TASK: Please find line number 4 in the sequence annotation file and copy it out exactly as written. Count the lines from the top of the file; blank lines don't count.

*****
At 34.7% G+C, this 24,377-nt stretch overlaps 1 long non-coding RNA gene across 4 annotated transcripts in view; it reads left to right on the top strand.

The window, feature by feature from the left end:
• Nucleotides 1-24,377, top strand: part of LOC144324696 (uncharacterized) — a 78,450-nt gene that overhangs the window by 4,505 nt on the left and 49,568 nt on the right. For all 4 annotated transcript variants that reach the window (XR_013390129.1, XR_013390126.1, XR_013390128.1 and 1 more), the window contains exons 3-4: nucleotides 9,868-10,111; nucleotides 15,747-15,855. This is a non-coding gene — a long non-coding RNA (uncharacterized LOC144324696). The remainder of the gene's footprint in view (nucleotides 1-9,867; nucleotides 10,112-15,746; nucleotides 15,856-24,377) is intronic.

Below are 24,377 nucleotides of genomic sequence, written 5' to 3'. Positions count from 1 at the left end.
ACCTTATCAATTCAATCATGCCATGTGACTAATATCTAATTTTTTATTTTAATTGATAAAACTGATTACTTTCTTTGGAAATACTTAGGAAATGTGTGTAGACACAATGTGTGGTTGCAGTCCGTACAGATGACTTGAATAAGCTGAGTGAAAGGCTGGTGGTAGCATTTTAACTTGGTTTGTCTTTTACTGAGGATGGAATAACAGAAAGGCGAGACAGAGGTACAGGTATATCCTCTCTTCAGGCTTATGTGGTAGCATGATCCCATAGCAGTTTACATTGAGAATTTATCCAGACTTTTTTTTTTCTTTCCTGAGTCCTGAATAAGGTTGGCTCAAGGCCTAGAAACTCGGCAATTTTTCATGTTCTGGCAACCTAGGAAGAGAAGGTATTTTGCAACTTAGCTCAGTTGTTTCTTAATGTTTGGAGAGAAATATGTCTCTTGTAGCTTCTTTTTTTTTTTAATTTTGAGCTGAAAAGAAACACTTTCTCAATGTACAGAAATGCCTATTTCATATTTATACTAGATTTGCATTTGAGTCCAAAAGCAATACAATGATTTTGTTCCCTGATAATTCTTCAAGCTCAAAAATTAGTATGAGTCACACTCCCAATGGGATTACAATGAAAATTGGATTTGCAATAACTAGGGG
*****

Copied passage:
Below are 24,377 nucleotides of genomic sequence, written 5' to 3'. Positions count from 1 at the left end.